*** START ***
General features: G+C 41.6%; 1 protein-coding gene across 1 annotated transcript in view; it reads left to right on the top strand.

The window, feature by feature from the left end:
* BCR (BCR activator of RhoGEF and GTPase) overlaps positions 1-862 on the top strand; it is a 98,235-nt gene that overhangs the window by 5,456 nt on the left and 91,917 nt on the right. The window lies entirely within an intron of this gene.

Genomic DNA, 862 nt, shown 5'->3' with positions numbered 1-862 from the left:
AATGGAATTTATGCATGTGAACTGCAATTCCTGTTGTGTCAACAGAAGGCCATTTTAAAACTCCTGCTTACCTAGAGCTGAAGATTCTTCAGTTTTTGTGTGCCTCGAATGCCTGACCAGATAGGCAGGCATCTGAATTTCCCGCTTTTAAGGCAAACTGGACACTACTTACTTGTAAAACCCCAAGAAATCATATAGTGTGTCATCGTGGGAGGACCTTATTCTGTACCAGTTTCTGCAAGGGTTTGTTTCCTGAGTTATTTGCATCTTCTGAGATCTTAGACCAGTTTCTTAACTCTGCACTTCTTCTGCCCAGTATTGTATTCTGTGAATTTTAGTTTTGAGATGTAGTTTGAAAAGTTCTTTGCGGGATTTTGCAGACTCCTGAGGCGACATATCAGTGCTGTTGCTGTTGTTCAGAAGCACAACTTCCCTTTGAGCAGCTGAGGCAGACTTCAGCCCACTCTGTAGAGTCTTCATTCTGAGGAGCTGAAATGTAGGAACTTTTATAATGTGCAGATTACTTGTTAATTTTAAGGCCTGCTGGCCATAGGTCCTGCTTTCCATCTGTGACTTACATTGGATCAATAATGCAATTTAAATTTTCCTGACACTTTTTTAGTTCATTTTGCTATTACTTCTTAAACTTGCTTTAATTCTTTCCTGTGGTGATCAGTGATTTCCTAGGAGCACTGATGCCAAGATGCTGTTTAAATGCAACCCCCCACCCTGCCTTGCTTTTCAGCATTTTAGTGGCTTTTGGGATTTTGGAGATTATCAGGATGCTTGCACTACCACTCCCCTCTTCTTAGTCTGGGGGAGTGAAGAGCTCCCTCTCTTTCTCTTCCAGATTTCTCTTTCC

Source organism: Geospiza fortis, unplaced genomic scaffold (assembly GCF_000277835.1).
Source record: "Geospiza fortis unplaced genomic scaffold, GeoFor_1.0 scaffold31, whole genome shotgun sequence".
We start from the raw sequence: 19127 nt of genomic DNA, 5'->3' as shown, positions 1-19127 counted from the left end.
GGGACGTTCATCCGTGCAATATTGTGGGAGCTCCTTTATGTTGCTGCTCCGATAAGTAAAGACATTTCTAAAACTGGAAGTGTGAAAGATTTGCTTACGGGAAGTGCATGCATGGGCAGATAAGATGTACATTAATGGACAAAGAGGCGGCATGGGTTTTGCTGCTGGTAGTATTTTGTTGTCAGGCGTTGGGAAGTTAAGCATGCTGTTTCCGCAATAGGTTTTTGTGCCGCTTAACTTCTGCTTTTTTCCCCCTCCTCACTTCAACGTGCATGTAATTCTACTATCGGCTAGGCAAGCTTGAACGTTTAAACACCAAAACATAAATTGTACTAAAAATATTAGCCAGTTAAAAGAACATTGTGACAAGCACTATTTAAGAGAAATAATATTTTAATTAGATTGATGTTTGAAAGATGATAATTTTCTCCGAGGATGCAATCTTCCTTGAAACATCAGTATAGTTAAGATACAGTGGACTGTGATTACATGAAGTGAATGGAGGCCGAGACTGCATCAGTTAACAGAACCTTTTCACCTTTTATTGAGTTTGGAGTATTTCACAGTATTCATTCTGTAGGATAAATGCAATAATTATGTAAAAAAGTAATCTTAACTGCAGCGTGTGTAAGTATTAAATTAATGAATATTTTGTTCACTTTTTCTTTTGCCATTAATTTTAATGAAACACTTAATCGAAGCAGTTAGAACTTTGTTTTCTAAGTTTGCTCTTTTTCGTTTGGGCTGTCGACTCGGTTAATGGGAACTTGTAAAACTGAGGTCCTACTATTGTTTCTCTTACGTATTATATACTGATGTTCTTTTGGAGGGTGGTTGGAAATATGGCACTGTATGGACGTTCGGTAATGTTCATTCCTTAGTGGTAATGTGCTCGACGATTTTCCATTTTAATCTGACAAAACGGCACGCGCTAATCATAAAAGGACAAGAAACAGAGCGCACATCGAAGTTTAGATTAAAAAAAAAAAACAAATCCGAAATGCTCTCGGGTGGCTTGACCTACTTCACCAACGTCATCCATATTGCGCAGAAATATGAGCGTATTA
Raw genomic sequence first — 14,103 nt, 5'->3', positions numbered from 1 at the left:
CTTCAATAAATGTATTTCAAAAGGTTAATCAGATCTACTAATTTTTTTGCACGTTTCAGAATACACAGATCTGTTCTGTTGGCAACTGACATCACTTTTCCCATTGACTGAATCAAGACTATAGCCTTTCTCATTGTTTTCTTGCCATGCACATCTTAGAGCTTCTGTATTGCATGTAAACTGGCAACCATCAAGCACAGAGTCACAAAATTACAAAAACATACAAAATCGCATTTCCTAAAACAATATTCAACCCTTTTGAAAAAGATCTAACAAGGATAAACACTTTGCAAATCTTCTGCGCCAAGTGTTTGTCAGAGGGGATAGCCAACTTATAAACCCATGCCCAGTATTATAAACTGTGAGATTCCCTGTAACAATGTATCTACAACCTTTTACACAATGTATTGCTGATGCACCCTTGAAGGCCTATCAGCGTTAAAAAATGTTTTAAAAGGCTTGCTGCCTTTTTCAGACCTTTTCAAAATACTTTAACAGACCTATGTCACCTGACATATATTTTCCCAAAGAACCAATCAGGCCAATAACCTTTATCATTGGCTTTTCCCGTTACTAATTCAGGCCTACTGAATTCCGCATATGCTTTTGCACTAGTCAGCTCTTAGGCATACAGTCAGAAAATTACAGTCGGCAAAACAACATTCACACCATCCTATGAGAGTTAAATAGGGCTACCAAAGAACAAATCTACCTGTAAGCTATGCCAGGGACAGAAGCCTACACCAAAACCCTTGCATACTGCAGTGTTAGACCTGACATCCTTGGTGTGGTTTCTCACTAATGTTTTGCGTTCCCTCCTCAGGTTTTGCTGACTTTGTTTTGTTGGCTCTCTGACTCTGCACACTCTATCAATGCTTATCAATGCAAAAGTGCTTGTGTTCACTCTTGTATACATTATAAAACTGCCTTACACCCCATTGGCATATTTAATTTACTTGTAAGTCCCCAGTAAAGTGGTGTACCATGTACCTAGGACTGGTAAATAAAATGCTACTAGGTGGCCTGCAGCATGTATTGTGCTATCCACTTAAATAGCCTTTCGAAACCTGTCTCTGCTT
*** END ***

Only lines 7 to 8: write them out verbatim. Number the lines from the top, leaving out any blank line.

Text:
Source record: "Geospiza fortis unplaced genomic scaffold, GeoFor_1.0 scaffold31, whole genome shotgun sequence".
We start from the raw sequence: 19127 nt of genomic DNA, 5'->3' as shown, positions 1-19127 counted from the left end.